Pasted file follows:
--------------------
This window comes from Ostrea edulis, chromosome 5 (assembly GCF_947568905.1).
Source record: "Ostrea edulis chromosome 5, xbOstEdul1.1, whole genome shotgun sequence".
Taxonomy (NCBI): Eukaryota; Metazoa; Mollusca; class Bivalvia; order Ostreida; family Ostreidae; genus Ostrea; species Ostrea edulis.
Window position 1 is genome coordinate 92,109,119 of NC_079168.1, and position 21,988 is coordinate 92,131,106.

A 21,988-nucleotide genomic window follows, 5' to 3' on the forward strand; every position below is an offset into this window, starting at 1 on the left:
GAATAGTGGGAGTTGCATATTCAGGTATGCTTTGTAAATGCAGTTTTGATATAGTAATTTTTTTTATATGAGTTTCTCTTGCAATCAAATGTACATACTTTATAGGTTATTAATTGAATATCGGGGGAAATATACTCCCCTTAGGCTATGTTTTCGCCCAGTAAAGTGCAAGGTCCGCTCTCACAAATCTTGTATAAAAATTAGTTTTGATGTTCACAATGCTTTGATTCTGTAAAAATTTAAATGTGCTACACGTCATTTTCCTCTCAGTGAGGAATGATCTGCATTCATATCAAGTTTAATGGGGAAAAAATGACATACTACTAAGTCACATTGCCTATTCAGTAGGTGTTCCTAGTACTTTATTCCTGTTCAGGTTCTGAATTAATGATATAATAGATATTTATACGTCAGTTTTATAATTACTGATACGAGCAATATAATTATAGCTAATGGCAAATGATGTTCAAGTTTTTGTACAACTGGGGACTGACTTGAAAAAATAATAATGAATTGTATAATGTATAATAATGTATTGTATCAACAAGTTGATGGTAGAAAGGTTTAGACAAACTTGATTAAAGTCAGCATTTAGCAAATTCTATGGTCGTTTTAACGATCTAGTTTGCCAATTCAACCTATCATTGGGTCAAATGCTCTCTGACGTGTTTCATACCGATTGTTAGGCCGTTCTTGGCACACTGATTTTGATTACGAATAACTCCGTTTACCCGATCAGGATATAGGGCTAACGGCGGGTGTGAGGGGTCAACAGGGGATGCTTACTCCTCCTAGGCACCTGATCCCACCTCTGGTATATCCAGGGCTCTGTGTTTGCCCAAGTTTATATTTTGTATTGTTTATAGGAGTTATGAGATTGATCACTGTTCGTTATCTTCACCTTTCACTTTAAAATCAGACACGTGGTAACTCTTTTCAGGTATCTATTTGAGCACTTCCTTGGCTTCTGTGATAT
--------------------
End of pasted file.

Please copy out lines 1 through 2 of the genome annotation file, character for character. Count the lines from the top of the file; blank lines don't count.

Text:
This window comes from Ostrea edulis, chromosome 5 (assembly GCF_947568905.1).
Source record: "Ostrea edulis chromosome 5, xbOstEdul1.1, whole genome shotgun sequence".